Study

Securing viable metapopulations of the marsh fritillary butterfly, Euphydryas aurinia, (Lepidoptera: Nymphalidae) in Northern England

  • Published source details Porter K. & Ellis S. (2011) Securing viable metapopulations of the marsh fritillary butterfly, Euphydryas aurinia, (Lepidoptera: Nymphalidae) in Northern England. Journal of Insect Conservation, 15, 111-119.

Actions

This study is summarised as evidence for the following.

Action Category

Rear declining species in captivity

Action Link
Butterfly and Moth Conservation

Release captive-bred individuals to the wild

Action Link
Butterfly and Moth Conservation
  1. Rear declining species in captivity

    A study in 2004–2007 in six captive-breeding sites in Cumbria, UK (Porter & Ellis 2011) reported that a captive population of marsh fritillary Euphydryas aurinia increased in size over two years. Results were not tested for statistical significance. Two years after 250 caterpillars were taken into captivity, the captive population was estimated at 50,000 caterpillars. In September 2004, the only two caterpillar webs (containing 155 individuals) remaining locally were taken into captivity. In addition, 95 caterpillars from 19 populations (five from each location) in west Scotland were collected. Caterpillars were checked for infection with the parasitoid Cotesia melitaearum. Caterpillars were kept at six separate locations, and reared in natural conditions using large netted cages and pot-grown devil’s-bit scabious Succisa pratensis, supplemented with garden varieties of honeysuckle Lonicera spp., snowberry Symphoricarpos albus and wild honeysuckle Lonicera periclymenum. The number of caterpillars in the captive population was estimated in spring 2007.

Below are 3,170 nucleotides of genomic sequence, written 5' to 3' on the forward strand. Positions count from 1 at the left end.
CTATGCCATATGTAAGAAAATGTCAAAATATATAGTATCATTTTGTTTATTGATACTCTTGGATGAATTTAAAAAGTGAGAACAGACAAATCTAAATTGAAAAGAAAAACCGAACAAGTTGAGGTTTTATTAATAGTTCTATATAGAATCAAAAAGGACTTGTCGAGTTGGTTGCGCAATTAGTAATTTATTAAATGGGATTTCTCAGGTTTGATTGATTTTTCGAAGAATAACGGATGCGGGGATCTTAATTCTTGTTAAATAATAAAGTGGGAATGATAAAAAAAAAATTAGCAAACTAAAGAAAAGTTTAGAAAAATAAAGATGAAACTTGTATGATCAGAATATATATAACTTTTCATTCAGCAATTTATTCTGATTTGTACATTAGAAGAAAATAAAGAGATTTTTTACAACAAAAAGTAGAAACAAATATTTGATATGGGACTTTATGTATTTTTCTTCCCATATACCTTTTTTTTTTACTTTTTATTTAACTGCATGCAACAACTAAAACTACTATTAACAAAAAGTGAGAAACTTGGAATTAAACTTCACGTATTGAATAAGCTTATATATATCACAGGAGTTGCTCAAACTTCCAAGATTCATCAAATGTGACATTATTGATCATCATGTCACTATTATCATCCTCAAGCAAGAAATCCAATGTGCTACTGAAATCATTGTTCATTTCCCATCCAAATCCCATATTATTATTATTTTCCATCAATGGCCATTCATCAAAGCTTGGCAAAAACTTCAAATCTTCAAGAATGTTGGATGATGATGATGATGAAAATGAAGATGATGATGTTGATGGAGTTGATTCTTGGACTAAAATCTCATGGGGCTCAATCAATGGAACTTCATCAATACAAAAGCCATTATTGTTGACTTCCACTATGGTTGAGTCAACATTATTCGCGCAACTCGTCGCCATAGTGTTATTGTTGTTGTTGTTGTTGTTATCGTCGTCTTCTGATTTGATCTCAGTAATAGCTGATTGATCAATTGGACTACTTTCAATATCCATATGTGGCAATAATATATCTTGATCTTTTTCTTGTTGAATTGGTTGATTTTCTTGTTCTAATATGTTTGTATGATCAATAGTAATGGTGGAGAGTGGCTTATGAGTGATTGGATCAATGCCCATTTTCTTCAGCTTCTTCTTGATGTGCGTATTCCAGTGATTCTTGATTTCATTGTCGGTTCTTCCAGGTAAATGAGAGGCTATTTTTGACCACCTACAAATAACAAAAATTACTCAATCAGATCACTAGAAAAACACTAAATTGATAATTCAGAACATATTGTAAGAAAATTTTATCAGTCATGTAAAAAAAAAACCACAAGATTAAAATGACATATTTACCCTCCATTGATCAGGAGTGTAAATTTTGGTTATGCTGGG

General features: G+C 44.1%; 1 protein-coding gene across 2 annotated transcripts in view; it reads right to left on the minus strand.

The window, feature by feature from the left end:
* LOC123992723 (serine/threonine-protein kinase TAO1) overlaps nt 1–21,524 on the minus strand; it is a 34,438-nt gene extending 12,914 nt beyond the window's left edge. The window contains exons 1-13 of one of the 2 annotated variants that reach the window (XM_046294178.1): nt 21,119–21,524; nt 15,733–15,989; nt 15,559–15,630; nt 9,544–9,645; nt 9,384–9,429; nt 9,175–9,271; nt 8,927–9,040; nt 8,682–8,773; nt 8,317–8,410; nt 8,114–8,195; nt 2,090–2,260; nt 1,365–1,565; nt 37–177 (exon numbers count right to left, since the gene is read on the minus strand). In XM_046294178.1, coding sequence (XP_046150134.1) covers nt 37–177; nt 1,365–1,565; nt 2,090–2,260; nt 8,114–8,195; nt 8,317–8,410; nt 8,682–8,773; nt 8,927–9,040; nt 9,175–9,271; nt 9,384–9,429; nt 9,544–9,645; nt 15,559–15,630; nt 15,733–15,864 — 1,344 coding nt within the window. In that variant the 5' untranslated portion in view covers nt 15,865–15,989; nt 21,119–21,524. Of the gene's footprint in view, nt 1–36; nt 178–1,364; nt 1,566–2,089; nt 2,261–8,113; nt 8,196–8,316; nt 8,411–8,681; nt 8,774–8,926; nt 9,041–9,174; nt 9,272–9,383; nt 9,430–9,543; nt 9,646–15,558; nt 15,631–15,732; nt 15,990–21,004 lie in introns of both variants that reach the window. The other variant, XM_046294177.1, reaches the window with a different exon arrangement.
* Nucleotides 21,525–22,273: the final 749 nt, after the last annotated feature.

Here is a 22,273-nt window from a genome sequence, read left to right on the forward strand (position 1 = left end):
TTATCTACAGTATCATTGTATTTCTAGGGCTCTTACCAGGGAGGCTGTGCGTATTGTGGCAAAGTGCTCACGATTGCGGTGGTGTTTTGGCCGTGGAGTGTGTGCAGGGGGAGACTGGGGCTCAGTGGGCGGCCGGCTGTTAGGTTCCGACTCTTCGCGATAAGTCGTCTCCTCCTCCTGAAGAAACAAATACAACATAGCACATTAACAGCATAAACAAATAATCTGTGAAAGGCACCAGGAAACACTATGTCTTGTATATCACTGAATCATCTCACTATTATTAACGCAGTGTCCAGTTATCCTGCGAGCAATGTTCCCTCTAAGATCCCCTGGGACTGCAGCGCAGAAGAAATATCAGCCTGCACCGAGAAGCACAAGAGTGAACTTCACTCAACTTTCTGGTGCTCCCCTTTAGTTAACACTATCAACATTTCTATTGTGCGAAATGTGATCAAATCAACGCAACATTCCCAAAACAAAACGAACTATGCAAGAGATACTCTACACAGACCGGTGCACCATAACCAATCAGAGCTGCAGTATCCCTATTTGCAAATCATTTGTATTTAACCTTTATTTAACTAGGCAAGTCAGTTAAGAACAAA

(Summarised by: Andrew Bladon)

  2. Release captive-bred individuals to the wild

    A replicated study in 2007–2009 in four wet grasslands in Cumbria, UK (Porter & Ellis 2011) reported that three out of four released populations of marsh fritillary Euphydryas aurinia increased in size over three years. Results were not tested for statistical significance. Three years after the release of 3,500–22,900 caterpillars/site at three sites, the number of caterpillar webs was 47–240 webs/site, compared to 16–112 webs/site one year after release. However, at a fourth site where 11,000 caterpillars were released, the number of webs remained low (1–10 webs/year). From before 2004, four sites were managed by a combination of scrub control (all sites), removal of trees (one site), reinstating cattle or pony grazing at 0.4 livestock units/ha (all sites), water level management (two sites) and cutting and removal of course grasses (one site) to increase the area of suitable habitat for marsh fritillary (estimated at 7.4–20.0 ha/site in 2007). In March–April 2007, a total of 42,000 caterpillars were released at four sites (3,500–22,900 caterpillars/site). Caterpillars were placed in groups of ~100 on clusters of devil’s-bit scabious Succisa pratensis. From mid-August 2007–2009, every patch of devil’s-bit scabious at each site was searched for caterpillar webs.

    (Summarised by: Andrew Bladon)

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